Using properties#

You can use properties in deployment plans, REST API endpoints, and external systems, such as ServiceNow.

Property examples#

Use the following syntax to reference a property: ${propertyName}. To escape the syntax pattern, use two dollar-sign symbols, $${...}. You set property values with the deployment plan's Properties tab, REST API endpoints, or external systems, such as ServiceNow.

The following table describes how to properties with task types.

Task type Usage
ServiceNow You can use the ServiceNow Output property field in a create change request action to store the change request ID in a property, for example, service_now_prod_ticket_id. Then, with another task, update the change request by referencing the property in the System ID field like this, ${service_now_prod_ticket_id}.

| |Email| You can reference a system property in the email task Subject field like this example: `${} is complete!`

| |Delayed| You can reference a delay task property in the Delay property field like this example: ``${prodTarget}. In this example, the task delays until the value in the${prodTarget}`` property is reached.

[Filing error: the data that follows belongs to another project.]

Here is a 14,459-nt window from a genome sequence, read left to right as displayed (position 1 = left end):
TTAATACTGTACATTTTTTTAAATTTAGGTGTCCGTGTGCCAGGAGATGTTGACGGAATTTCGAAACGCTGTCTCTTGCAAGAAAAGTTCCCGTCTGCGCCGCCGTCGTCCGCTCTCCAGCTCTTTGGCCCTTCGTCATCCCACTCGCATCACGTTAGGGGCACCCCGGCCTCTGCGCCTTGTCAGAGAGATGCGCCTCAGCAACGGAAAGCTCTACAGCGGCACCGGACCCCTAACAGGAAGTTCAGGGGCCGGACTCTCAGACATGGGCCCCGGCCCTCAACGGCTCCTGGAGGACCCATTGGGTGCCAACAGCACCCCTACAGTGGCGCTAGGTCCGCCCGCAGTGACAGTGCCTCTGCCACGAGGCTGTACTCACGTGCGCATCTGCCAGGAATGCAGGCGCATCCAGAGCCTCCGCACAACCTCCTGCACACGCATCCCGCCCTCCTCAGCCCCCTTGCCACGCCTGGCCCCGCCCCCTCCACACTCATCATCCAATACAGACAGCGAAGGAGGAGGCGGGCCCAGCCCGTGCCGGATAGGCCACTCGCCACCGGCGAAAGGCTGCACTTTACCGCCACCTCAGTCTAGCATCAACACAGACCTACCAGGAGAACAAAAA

System properties#

System properties enable you to access information about the parent release of a deployment plan. System properties can be referenced by any property-enabled task that is part of a release.

The following table contains the available system properties:

Property Description
${} The value in the release's Name field.
${sys:release.description} Contains the content of the release's Description field.
${sys:release.start} Release's Start time.
$${sys:release.end} Contains the content of the release's End time field.

In the Email message field of an email-type task, you can reference system properties like this example: Deployment for release${}-${sys:release.description}is complete.

You can reference a system property in a ServiceNow task's Short description field like this example: Staging deployment${}\.

Parent topic: Using properties